Pacific Daily News [Hagåtña, Guam]
September 13, 2022
By Haidee Eugenio Gilbert
Two men who were sexually abused by priests as children but filed their claims past the Aug. 15, 2019 deadline will get their full share of the Archdiocese of Agana’s compensation plan.
This comes two weeks before a hearing on the archdiocese’s bankruptcy exit plan, a key part of which is paying out hundreds of abuse claimants.
In the offer, the archdiocese and its creditors’ committee propose to pay abuse survivors $37 million to $101 million, plus a free burial plot and Catholic education for their children.
U.S. District Court Chief Judge Frances Tydingco-Gatewood, at a hearing Tuesday, allowed the two late-file claims to be considered as timely filed, and would therefore not incur a penalty. The penalty could have reduced their payout share to 33.3% and subject to a $50,000 cap.
Attorney Anthony Perez, counsel for the men, argued that his clients “acted quickly” and filed a lawsuit and proof of claim within the month after learning that they could file claims for what was done to them when they were minors, although it was already past the court-imposed deadline.
Perez said the two survivors, identified in court documents only as “XX” and “EE” to protect their privacy, weren’t keeping up with news associated with the Catholic church, which they shunned after they were raped by priests as children.
The judge said the reasons cited by the two plaintiffs for filing claims past the bar date were “far more reasonable for the court,” even as the judge held off ruling on 14 other late-filed claims.
Those 14 other claimants are represented by Attorney Michael Berman, who asked the court to consider their claims as timely filed, or to at least revise their payout percentage share to 90% rather than the proposed 33.33%.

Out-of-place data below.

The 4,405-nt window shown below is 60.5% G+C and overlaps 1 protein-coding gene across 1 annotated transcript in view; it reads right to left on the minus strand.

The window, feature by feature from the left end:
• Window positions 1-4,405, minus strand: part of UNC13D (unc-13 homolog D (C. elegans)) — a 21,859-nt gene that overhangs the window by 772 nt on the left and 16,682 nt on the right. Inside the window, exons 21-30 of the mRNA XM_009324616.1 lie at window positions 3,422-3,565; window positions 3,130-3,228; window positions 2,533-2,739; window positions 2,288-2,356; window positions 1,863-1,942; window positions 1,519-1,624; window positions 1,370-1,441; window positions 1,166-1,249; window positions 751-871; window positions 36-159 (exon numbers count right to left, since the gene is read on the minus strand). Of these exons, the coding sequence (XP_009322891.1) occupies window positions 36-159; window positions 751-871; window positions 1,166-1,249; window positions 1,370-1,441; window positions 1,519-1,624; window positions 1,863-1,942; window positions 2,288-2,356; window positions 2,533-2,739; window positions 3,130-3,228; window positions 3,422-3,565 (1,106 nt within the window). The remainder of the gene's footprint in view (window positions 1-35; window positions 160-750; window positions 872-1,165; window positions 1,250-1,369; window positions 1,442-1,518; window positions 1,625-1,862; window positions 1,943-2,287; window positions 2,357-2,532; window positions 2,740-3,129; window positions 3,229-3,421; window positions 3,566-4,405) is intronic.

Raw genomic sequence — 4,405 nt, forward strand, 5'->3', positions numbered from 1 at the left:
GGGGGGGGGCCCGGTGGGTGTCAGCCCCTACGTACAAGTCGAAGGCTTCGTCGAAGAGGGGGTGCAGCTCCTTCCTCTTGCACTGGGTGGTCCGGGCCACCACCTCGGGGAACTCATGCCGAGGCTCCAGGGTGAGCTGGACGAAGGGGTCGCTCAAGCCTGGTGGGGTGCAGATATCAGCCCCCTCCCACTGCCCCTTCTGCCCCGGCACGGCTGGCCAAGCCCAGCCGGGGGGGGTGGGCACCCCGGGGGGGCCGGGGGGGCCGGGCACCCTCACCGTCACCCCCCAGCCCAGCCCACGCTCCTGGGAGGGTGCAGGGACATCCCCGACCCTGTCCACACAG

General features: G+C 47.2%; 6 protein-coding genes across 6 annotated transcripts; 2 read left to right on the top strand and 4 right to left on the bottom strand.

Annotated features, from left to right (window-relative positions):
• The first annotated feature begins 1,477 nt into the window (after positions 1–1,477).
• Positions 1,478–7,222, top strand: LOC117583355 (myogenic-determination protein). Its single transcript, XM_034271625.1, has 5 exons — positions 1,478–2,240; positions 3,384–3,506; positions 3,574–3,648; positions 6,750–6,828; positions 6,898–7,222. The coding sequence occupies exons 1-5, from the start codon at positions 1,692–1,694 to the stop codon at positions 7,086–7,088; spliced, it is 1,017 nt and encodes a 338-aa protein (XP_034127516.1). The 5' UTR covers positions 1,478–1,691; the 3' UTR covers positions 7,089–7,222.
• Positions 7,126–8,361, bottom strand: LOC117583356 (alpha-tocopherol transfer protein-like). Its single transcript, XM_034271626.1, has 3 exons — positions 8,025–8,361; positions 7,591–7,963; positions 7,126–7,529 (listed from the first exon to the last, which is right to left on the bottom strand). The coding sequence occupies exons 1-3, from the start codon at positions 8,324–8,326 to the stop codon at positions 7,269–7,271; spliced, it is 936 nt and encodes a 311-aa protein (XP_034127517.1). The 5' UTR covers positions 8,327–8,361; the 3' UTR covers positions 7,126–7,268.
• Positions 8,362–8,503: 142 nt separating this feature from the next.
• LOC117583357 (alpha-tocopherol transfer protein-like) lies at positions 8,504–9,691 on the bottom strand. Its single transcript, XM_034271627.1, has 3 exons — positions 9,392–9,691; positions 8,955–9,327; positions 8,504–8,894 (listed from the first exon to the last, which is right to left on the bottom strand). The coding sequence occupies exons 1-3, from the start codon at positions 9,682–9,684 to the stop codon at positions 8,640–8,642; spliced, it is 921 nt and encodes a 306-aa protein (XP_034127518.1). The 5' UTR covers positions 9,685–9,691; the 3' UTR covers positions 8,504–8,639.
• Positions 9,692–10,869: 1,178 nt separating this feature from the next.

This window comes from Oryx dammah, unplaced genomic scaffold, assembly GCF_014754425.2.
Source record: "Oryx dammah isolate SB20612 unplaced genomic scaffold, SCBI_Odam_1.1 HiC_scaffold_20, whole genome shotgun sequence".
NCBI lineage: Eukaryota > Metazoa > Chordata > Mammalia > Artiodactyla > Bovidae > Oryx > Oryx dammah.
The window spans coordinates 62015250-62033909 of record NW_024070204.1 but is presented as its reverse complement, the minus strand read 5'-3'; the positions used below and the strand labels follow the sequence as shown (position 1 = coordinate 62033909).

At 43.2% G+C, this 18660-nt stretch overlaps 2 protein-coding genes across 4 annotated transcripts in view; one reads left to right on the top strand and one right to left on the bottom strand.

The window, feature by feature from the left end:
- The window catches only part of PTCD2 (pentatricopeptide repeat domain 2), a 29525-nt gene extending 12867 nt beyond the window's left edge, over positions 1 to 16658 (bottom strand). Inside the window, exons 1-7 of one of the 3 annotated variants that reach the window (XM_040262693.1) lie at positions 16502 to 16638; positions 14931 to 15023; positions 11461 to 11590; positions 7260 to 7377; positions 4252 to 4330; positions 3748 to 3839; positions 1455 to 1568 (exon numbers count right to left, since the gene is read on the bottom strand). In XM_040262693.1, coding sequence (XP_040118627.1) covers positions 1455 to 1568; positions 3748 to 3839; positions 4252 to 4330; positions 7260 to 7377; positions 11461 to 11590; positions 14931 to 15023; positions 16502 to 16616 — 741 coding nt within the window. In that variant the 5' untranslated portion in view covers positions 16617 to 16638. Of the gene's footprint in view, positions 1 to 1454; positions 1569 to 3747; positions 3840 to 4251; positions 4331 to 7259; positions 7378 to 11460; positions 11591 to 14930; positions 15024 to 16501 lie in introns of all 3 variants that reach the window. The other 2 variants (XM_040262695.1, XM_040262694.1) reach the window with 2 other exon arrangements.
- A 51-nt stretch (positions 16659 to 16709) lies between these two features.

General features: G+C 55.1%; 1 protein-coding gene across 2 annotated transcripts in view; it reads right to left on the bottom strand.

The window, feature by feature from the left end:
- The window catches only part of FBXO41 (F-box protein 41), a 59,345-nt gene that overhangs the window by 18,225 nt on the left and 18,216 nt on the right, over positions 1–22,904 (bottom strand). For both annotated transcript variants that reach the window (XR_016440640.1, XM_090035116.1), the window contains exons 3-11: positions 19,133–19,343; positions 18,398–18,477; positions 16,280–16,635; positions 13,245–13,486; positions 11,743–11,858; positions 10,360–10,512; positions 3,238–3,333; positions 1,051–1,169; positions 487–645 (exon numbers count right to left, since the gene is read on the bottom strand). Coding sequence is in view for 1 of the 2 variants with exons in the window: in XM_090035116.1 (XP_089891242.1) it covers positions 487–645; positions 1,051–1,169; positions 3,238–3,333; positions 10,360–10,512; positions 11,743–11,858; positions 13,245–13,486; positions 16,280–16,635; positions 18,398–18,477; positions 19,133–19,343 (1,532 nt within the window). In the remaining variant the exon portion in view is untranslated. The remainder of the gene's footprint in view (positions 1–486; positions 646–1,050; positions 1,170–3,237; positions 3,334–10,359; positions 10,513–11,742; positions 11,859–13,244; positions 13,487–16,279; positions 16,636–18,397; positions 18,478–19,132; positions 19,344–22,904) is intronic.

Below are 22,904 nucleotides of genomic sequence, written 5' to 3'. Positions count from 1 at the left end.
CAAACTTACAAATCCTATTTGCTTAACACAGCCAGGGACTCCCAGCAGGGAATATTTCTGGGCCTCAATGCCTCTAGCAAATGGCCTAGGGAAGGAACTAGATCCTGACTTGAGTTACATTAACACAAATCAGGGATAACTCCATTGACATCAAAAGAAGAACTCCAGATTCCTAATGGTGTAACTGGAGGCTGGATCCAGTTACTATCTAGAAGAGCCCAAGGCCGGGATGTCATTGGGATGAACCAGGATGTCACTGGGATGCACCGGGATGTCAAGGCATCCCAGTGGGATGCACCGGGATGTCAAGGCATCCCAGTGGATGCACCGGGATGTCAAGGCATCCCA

Berman said one of the most crucial factors in considering whether these late filings are an “excusable neglect” is a lack of prejudice to the debtor, or the archdiocese, which didn’t oppose the motion.
Attorney Delia Lujan Wolff, whose law firm represents more than 150 Guam clergy sex abuse claimants, objected to the motion to consider the late-filed claims as timely filed.
Wolff said only 10 of 14 claimants whom Berman represents filed a declaration explaining why the claim was filed 92 days to 729 days past the deadline. She said the reasons cited, including “nervousness, shame and embarrassment” were also felt by survivors who filed by deadline.
She said the deadline was well-publicized in Guam, Saipan, Hawaii and several states, along with publications of church and other organizations.
At the hearing, Berman said he understands Wolff’s position, considering that her clients may receive a little less from the settlement if 14 others get a full share.
Wolff said even if claims are not allowed as timely filed, they will still be compensated up to $50,000 under the plan. Generally, late-filed claims in bankruptcy cases do not get a share of the payout, she said.
The judge previously considered one other late-filed claim as timely filed. That claimant’s case to hold the Vatican responsible for his childhood rape by former archbishop Anthony Apuron is ongoing.